Heathgate’s record in Australia
Heathgate’s activities at Beverley (and Beverley Four Mile) have been extremely divisive among Adnyamathanha Traditional Owners. Some Adnyamathanha Elders have formed an Elders Group as a separate forum from the Adnyamathanha Traditional Lands Association. Enice Marsh said: “There have been many attempts over the past 10 years to try and bring greater accountability to what’s happening in Native Title, and to stop the ongoing assault on our Yarta (country). Many of us have tried with very little resources, limited understanding of the legal system and environmental laws, and despite a mountain of bullying, lies and deceit from mining companies, lawyers, and self-inflated thugs in our own community who dare to call themselves ‘leaders’.”
Heathgate has a track record of secrecy, such as its failure to publicly acknowledge a series of leaks before the 2002 SA state election and its refusal to release key environmental reports until the South Australian Ombudsman found that its commercial-in-confidence claims were spurious.
Heathgate also has a disgraceful track record of spying on environment groups. GA / Heathgate has employed at least one private investigator to infiltrate environment groups in Australia. The infiltrator, known as Mehmet, had previously infiltrated green groups as part of an undercover police operation before he moved into the private sector to set up his own security company, Universal Axiom. He also provided personal protection to visiting GA executives. When asked about the company’s tactics, a Heathgate spokesperson said the company was privately owned and had a policy of not responding to media questions.
People who worked at Friends of the Earth at the time − around the turn of the century − say they were highly suspicious about Mehmet from the get-go. His activities might have been laughable and pathetic except that he provided exaggerated information about the likely attendance at a protest at the Beverley uranium mine in May 2000. That led to an excessive police presence at the protest and police brutality against environmentalists and local Aboriginal people including the capsicum spraying of an 11-year old Adnyamathanha girl. The following video clip details this brutality. Heathgate applauded the police action (in a 2000 media release which is no longer available online).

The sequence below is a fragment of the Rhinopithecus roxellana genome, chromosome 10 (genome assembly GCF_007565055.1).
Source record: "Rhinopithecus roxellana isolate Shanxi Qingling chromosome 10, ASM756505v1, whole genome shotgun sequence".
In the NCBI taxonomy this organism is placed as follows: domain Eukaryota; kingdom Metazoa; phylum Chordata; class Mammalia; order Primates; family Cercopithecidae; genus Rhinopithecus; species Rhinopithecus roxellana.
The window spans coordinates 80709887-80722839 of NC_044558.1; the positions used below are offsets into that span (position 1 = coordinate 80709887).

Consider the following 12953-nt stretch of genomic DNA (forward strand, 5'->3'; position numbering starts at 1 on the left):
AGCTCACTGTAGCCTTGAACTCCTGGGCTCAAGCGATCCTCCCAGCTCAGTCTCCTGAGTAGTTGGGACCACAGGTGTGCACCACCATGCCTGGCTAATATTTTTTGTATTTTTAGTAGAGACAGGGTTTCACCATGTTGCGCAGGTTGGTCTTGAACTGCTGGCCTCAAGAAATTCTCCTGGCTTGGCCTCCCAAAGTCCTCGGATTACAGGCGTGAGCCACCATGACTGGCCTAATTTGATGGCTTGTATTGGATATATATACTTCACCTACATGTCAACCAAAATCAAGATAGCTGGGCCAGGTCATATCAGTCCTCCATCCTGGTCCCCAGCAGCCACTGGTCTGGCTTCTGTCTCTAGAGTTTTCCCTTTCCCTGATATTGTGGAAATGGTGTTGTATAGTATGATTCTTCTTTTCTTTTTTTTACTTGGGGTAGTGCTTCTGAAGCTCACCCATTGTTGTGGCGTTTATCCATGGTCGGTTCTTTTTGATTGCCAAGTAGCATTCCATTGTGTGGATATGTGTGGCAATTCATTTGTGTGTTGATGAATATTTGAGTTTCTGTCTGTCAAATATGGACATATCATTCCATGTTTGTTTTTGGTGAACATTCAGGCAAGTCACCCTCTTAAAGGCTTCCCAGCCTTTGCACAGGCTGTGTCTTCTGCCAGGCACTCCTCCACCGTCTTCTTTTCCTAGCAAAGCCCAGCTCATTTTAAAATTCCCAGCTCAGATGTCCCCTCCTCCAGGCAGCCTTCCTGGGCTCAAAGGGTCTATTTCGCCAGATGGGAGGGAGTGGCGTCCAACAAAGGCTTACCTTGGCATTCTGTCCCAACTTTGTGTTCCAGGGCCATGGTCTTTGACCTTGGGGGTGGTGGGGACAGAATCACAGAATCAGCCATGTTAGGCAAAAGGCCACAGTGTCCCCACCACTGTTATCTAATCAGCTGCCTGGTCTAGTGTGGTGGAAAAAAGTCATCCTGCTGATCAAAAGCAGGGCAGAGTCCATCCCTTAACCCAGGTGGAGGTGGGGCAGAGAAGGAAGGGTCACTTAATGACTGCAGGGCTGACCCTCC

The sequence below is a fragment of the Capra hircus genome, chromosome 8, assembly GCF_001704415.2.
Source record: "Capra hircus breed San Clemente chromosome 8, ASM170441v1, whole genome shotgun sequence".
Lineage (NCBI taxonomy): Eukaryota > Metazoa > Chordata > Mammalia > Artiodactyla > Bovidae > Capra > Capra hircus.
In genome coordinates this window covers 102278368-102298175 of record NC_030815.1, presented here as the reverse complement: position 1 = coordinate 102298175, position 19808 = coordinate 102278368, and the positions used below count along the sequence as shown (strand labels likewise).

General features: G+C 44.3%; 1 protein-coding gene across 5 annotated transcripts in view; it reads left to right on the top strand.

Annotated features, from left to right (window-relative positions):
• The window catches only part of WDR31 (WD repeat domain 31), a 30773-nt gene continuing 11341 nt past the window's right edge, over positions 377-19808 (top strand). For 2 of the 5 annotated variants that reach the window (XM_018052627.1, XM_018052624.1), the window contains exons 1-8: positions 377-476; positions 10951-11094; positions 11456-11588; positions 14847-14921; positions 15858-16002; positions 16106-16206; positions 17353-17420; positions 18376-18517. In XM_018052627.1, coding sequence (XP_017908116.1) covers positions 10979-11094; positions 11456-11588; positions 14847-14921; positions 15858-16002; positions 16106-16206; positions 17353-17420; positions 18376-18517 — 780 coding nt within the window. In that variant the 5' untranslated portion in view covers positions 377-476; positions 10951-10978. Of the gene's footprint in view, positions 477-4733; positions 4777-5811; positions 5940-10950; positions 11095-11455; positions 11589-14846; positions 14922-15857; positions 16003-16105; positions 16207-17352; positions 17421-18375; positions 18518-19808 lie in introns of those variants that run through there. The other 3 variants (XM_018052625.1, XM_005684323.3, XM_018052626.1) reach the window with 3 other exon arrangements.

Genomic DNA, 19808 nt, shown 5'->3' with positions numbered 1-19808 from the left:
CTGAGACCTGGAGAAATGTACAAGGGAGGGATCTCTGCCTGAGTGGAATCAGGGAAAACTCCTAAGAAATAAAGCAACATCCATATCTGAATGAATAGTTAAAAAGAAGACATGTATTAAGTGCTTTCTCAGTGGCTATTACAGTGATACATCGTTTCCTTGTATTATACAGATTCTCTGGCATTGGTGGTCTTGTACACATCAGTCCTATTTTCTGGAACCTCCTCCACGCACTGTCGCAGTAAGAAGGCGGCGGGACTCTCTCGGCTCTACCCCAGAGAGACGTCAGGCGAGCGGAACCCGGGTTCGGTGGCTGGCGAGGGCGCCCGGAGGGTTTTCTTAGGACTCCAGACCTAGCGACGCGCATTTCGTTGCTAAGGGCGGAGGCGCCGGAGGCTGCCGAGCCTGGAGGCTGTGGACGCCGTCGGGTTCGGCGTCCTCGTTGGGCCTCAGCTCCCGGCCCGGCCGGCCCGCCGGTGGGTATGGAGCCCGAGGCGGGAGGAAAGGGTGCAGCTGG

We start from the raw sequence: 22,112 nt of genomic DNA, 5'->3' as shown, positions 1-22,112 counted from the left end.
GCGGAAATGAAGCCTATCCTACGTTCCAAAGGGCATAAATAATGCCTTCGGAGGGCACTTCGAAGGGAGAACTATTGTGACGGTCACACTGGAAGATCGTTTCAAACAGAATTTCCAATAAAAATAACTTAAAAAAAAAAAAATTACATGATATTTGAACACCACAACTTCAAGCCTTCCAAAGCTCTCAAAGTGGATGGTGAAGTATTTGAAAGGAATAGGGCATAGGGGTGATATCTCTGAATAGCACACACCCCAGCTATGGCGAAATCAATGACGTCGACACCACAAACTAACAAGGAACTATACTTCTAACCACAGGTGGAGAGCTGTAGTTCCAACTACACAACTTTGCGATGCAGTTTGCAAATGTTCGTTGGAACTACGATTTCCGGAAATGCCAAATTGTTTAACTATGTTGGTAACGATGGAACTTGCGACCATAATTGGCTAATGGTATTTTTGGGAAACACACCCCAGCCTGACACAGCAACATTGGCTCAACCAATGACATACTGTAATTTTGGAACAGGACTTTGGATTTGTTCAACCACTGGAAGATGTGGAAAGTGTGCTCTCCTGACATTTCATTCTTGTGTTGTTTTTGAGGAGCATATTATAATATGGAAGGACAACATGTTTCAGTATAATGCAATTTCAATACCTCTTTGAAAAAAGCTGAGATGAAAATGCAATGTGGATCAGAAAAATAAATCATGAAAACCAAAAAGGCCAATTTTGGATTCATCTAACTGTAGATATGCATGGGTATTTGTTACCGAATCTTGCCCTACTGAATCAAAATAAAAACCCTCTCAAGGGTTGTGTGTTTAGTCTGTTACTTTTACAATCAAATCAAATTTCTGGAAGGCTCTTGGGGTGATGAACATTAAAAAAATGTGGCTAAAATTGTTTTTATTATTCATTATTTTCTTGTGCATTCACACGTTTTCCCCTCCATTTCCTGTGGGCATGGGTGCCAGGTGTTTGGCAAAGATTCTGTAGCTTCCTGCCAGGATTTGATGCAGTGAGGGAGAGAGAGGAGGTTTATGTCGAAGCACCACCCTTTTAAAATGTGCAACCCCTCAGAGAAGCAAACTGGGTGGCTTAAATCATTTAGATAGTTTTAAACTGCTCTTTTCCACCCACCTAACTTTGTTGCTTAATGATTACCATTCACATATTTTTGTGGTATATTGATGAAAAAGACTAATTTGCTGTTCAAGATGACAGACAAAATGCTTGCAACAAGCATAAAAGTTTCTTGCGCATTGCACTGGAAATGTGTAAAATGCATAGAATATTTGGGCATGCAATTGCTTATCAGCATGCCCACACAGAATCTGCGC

After a 10-year legal case, 10 people were awarded a total of $700,000 damages. Supreme Court Judge Timothy Anderson described the imprisonment of protesters in shipping crates as “degrading, humiliating and frightening” and noted that the action constituted an “affront to the civil liberties of the protestors”. He added: “The conditions were oppressive, degrading and dirty, there was a lack of air, there was the smell from capsicum spray and up to 30 persons were crammed into a very small space.”
Some General Atomics / Heathgate lowlights
The following video clip from ABC TV’s ‘Hungry Beast’ program explains some of the connections of Neal Blue, head of General Atomics. Over the years Blue has had commercial interests in oil, Predator drones, uranium mining and nuclear reactors, cocoa, bananas and real estate.
Radioactive spills and gas leaks at a uranium processing plant in Oklahoma led to the plant’s closure in 1993. The plant was owned by a GA subsidiary, Sequoyah Fuels Corporation, and processed uranium for use in reactors and for use in depleted uranium munitions. A nine-legged frog may have GA to thank for its dexterity. A government inquiry found that GA had known for years that radioactive material was leaking and that the radioactivity of water around the plant was 35,000 times higher than US laws permitted.
In 1992, a leak at the Oklahoma plant forced the evacuation of a building only two weeks after federal inspectors allowed it to resume operating. Later that year, the company announced that the plant would be closed after it had been ordered to temporarily shut down three times in the previous six years. Sequoyah Fuels Corporation President Joe Sheppard said the company could no longer afford rising costs related to regulatory demands.
The shenanigans and jiggery-pokery at the Oklahoma plant − documented by the World Information Service on Energy − include the disposal of low-level radioactive waste by spraying it on company-owned grazing land, and the company’s attempt to reduce the amount of property tax it paid on the grounds that radioactive contamination reduced the value of the land!
Fortune Magazine recounts one of the controversies surrounding GA / Heathgate’s uranium ventures in Australia. When uranium prices increased in the mid-noughties, the company was locked into long-term contracts to sell yellowcake from Beverley at earlier, lower prices. Heathgate devised plans to renegotiate its legally-binding contracts. Customers were told that production costs at Beverley were higher than expected, that production was lower than expected, and that a failure to renegotiate contracts would force Heathgate to file for bankruptcy.